Preparing for the Lord

Getting ready for Christmas is exhausting. I knew this was the case before, but having a baby takes the exhaustion and the rush of the season to a whole new level. I almost feel that we will need a nap before Christmas morning.

First, there the decorating that is needed to get the house ready for the season. Of course, this activity focuses around the Christmas tree. A normal decorating process is fun and enjoyable. We have learned, however, that when you add a child and a cat to the mix it can be an exercise in patience and strategic planning, especially regarding certain ornaments. I have learned, this week, you cannot place some ornaments where they can be pulled, dangled with, or chewed on.

There is also the gift buying. This is the part of Christmas I find the most exhausting. I’m thankful for Internet sites that allow me to purchase gifts from the comfort of my couch. This year there is the additional gift buying element of what to get Noah. I never realized that Christmas comes with a lot of negotiating and coordination to make sure multiple gifts are not purchased of the same item. To me that is exhausting.

In general, this season and all the preparations for it is exhausting. We rush from Halloween to December 24 making sure that everything is perfect. I’m sure for many of you that this time of preparing for Christmas has already been both enjoyable and full of exhausting moments.

Can I ask you a question? Have you ever prepared so much for Christmas morning that by the time Christmas arrives you have nothing left? What I mean is that do we ever work so hard to get everything “perfect” for Christmas that it seems like we’ve missed the season? Sometimes we can get so busy with preparing for the season that we can miss the season along the way.

What if the way we prepare for Christmas isn’t necessarily the way God intends for us? What if our emphasis upon the decorations, cookies, and, yes, even the presents can can cause us to be distracted from what God desires for us to prepare for the celebration of the Lord’s birth and return? What if preparing for Christmas was like none of the preparation that we’ve already taken on? What if preparing for Christmas and Christ’s return truly touched us in the depths of our heart and soul, and, then, enables us to be more like Christ in how we care for the world?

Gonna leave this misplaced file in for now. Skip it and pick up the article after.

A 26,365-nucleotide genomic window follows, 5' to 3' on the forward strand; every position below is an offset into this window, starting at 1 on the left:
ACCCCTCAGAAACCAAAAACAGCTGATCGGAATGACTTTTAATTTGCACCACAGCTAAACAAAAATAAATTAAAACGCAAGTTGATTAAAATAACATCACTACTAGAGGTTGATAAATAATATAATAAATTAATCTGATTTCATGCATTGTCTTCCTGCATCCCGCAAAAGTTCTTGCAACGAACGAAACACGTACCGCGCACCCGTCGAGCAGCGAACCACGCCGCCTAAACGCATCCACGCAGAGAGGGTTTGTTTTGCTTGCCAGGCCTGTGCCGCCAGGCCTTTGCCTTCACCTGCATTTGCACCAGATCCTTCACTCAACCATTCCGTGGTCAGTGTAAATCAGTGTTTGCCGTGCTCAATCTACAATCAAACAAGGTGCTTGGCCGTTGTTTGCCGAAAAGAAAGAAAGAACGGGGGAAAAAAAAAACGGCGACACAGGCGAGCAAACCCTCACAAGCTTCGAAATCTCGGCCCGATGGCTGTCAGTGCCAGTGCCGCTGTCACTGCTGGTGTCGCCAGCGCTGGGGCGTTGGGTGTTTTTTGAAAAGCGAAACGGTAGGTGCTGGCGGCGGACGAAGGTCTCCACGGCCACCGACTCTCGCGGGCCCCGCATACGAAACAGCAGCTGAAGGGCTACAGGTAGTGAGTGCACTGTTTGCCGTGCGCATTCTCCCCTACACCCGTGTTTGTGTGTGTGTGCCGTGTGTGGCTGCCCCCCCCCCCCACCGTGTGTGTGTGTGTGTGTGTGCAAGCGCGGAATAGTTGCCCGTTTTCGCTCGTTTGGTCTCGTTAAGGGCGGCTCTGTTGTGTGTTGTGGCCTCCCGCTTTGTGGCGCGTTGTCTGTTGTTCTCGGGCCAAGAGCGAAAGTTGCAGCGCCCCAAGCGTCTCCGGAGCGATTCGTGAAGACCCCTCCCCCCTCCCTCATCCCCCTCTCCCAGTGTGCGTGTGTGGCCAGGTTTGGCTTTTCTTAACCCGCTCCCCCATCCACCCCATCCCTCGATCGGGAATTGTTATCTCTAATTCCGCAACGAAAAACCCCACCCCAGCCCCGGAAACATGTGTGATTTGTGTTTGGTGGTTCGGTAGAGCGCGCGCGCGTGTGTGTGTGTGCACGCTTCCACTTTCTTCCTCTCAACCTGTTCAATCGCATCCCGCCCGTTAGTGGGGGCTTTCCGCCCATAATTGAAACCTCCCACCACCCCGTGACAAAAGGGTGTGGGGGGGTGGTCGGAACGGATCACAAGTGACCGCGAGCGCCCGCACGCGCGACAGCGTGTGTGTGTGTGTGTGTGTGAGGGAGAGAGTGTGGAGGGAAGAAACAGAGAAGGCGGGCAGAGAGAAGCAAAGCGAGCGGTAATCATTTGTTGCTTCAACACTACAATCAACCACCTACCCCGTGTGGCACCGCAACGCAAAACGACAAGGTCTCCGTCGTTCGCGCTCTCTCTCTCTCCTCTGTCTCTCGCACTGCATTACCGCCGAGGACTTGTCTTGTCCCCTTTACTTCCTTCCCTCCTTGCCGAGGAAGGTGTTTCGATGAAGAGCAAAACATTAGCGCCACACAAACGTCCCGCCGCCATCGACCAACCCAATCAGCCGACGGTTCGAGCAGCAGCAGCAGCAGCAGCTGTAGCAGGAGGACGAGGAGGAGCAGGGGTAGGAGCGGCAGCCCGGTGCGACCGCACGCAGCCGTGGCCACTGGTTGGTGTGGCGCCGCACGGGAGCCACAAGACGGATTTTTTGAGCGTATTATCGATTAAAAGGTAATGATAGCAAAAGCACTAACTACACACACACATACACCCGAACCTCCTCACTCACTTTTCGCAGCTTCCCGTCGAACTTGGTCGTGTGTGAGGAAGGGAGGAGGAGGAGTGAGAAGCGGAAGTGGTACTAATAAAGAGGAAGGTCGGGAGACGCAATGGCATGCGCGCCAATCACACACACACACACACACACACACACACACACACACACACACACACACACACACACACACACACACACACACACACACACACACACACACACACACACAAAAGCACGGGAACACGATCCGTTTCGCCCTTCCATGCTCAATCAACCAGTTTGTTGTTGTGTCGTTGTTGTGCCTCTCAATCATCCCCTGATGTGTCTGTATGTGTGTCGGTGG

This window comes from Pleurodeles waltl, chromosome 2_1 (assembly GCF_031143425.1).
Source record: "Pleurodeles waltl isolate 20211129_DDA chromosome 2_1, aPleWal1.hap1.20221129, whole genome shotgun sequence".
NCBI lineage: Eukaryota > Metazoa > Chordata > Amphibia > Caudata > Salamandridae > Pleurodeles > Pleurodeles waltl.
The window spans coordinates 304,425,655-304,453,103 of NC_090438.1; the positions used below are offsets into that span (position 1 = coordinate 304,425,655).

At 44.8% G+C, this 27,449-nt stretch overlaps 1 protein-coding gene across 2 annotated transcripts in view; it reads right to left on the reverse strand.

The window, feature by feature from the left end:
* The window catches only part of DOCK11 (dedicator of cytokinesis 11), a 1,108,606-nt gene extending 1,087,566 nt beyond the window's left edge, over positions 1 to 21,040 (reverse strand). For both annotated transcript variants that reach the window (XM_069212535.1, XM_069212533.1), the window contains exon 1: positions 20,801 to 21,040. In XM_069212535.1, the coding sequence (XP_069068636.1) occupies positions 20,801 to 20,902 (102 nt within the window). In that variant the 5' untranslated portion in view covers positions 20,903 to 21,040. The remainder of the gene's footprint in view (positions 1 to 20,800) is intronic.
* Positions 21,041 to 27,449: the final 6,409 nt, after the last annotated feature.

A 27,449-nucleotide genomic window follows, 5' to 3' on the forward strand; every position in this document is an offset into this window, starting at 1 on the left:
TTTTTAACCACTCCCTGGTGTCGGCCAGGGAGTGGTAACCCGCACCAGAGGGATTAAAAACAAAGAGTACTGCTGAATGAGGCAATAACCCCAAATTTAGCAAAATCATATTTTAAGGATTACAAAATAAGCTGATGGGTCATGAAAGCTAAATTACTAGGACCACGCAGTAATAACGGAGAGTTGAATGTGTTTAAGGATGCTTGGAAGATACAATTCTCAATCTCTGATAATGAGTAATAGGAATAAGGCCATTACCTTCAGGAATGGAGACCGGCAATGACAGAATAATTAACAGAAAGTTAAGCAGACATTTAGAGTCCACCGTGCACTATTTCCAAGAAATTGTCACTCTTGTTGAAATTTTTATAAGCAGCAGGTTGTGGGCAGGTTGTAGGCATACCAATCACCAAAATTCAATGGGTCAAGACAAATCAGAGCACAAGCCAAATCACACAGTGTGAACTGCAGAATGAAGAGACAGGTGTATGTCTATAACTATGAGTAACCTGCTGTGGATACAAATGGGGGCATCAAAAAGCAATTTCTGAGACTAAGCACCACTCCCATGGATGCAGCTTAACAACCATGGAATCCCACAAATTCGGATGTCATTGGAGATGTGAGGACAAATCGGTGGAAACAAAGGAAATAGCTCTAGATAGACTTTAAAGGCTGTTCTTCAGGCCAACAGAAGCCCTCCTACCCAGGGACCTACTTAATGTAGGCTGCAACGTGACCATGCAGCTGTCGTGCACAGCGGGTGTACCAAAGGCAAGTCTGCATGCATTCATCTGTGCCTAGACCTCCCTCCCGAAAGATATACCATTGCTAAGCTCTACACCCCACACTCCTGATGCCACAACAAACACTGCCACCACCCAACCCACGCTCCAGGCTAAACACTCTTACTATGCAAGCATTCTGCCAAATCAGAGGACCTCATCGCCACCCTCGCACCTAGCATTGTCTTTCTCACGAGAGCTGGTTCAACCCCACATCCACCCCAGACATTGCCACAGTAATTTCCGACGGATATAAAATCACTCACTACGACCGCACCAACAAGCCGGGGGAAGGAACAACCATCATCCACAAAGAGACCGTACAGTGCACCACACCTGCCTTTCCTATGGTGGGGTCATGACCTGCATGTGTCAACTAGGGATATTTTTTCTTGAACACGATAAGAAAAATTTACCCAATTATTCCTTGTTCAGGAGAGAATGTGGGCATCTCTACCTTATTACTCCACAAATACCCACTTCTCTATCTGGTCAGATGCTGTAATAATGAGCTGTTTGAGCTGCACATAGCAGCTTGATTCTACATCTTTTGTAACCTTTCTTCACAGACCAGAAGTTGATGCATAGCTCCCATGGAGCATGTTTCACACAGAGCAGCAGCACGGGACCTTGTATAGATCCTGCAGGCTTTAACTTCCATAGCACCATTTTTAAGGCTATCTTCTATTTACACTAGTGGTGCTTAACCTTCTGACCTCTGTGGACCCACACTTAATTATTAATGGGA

The preparation God calls us to, in this Advent season, is nothing like the preparation for Christmas that our culture so often desires. The preparation God desires is for each of us to seek a renewed heart and a deeper commitment to the Lord. It is this kind of preparation that enables us to experience and receive the gift of Jesus Christ that came into the world that first Christmas.

This deeper kind of preparation is found in our passage from Matthew 3:1-12. It is the story of John the Baptist and his ministry of alerting people that the day of the Messiah was near. On this Second Sunday of Advent, it is traditional to examine the importance of John the Baptist to Jesus’ ministry. All the Gospel writers speak of his importance. While only Matthew and Luke describe Jesus’ birth all four Gospels have John the Baptist serving in the long-awaited role of the messenger who would announce that the Messiah was coming.

John does this through a specific message. It is a message that Matthew connects with the words of Jesus Christ throughout his earthly ministry. That message was this: “Repent of your sins and turn to God for the Kingdom of Heaven is near.” Jesus would echo these words with his first words in Matthew 4:17. If we truly want to prepare the way for the Lord’s coming and return then, as John the Baptist says, we must be willing to repent of our sins and turn towards God.

Repentance is what straightens the pathways and highways, to use the imagery from Isaiah 40, that allows us to receive the gift of Christ and experience a renewed relationship with the Lord. It is what brings us closer to the Lord. At first glance, it would seem that repentance has nothing to do with Advent. We are more accustomed to discussions of repentance around the time of Lent. However, unless we are willing to experience true repentance in our lives we will never be able to experience the incarnation of God being with us through Jesus Christ. Repentance is central to what it means to prepare for Christ, because it is truly about getting our lives ready for the celebration of Christmas and Christ’s eventual return.

To do so, we must be willing to engage the wilderness of our soul. The wilderness was a very significant place for the people of Israel, because it symbolically recognized their places of weakness and where they needed God. The same is true for us. Our wilderness places are the places of our deepest hurts, struggles, pains, and temptations. It is the places where we are distant from God and the Lord’s desires. It can be difficult to engage our wilderness, however doing so allows us to experience God’s presence and our need of God’s grace.